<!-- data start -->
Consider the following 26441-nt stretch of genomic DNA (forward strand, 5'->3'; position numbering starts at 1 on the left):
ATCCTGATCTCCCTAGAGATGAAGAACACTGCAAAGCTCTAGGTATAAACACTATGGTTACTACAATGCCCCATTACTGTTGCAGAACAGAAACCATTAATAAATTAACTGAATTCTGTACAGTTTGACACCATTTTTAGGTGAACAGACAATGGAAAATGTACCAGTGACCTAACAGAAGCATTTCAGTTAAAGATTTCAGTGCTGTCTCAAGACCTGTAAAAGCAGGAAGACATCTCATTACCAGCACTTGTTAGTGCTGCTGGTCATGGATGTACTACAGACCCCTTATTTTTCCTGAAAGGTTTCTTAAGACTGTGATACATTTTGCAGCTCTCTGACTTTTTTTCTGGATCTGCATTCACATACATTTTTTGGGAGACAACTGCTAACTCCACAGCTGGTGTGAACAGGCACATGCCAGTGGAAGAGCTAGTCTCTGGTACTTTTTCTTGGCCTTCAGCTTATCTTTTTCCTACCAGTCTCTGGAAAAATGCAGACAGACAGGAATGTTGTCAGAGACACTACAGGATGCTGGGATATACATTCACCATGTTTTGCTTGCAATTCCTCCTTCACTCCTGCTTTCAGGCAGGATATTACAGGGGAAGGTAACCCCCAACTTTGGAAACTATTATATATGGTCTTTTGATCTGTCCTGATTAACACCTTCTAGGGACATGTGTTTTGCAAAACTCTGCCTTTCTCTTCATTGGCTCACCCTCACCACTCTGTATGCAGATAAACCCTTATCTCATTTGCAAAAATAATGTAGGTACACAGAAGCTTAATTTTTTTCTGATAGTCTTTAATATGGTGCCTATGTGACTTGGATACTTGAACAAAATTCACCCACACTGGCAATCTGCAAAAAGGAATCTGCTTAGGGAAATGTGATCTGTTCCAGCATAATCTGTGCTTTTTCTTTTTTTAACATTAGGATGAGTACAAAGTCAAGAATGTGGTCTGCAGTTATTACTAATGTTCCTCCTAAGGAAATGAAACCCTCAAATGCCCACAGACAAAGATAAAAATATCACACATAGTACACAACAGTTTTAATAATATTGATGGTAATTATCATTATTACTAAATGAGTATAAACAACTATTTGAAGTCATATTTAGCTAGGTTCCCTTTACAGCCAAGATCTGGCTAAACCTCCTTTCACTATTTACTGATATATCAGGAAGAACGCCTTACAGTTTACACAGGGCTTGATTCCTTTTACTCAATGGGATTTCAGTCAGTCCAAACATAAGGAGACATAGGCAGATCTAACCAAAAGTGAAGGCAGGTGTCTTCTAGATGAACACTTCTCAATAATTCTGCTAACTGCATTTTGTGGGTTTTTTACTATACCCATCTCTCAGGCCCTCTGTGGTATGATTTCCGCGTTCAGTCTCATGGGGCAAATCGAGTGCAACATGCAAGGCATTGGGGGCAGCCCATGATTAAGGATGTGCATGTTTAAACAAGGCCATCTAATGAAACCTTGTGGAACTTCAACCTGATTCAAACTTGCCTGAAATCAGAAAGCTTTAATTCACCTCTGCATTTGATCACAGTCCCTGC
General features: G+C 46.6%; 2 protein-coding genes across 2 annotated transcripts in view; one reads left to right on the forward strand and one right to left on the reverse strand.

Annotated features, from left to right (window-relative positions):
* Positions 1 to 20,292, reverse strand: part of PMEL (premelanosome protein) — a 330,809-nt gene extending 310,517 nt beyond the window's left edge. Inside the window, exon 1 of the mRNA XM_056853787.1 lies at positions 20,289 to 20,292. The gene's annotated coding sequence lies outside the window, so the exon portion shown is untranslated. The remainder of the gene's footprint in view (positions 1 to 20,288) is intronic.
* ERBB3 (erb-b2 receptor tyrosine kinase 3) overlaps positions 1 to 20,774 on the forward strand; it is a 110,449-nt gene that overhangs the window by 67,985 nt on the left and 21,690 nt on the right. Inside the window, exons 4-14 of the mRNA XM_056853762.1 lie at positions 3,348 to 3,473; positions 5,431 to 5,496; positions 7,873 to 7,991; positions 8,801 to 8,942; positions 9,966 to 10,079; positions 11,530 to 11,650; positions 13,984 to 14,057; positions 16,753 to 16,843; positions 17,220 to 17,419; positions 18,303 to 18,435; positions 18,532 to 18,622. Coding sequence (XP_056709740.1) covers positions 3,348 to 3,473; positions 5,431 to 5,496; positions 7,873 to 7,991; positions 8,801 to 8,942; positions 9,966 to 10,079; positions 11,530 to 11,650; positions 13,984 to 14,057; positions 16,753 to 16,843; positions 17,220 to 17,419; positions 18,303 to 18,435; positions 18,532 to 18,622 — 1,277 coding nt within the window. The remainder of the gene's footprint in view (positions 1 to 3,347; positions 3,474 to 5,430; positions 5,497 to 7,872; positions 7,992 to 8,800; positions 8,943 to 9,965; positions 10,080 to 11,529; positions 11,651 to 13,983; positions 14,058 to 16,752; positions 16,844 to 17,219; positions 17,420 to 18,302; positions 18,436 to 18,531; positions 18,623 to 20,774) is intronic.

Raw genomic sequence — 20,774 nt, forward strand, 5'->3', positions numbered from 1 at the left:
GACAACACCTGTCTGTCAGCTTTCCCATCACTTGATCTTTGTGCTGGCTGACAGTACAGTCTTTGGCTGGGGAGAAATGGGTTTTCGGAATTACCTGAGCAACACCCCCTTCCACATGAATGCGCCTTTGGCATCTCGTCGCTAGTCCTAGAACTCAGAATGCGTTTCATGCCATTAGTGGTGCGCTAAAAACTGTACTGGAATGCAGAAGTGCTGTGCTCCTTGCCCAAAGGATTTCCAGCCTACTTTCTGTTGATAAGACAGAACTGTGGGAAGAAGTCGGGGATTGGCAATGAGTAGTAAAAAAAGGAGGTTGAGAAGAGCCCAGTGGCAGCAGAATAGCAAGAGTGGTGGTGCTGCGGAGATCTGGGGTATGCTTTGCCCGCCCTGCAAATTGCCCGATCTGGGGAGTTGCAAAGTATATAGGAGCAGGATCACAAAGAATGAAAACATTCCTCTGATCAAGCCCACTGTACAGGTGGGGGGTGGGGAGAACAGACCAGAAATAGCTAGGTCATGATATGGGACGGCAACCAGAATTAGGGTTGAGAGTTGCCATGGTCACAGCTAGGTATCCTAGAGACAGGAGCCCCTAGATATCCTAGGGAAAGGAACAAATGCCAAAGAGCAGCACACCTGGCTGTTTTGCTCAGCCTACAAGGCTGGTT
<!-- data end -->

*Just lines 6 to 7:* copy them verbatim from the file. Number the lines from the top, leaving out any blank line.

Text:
* ERBB3 (erb-b2 receptor tyrosine kinase 3) overlaps positions 1 to 20,774 on the forward strand; it is a 110,449-nt gene that overhangs the window by 67,985 nt on the left and 21,690 nt on the right. Inside the window, exons 4-14 of the mRNA XM_056853762.1 lie at positions 3,348 to 3,473; positions 5,431 to 5,496; positions 7,873 to 7,991; positions 8,801 to 8,942; positions 9,966 to 10,079; positions 11,530 to 11,650; positions 13,984 to 14,057; positions 16,753 to 16,843; positions 17,220 to 17,419; positions 18,303 to 18,435; positions 18,532 to 18,622. Coding sequence (XP_056709740.1) covers positions 3,348 to 3,473; positions 5,431 to 5,496; positions 7,873 to 7,991; positions 8,801 to 8,942; positions 9,966 to 10,079; positions 11,530 to 11,650; positions 13,984 to 14,057; positions 16,753 to 16,843; positions 17,220 to 17,419; positions 18,303 to 18,435; positions 18,532 to 18,622 — 1,277 coding nt within the window. The remainder of the gene's footprint in view (positions 1 to 3,347; positions 3,474 to 5,430; positions 5,497 to 7,872; positions 7,992 to 8,800; positions 8,943 to 9,965; positions 10,080 to 11,529; positions 11,651 to 13,983; positions 14,058 to 16,752; positions 16,844 to 17,219; positions 17,420 to 18,302; positions 18,436 to 18,531; positions 18,623 to 20,774) is intronic.

Raw genomic sequence — 20,774 nt, forward strand, 5'->3', positions numbered from 1 at the left: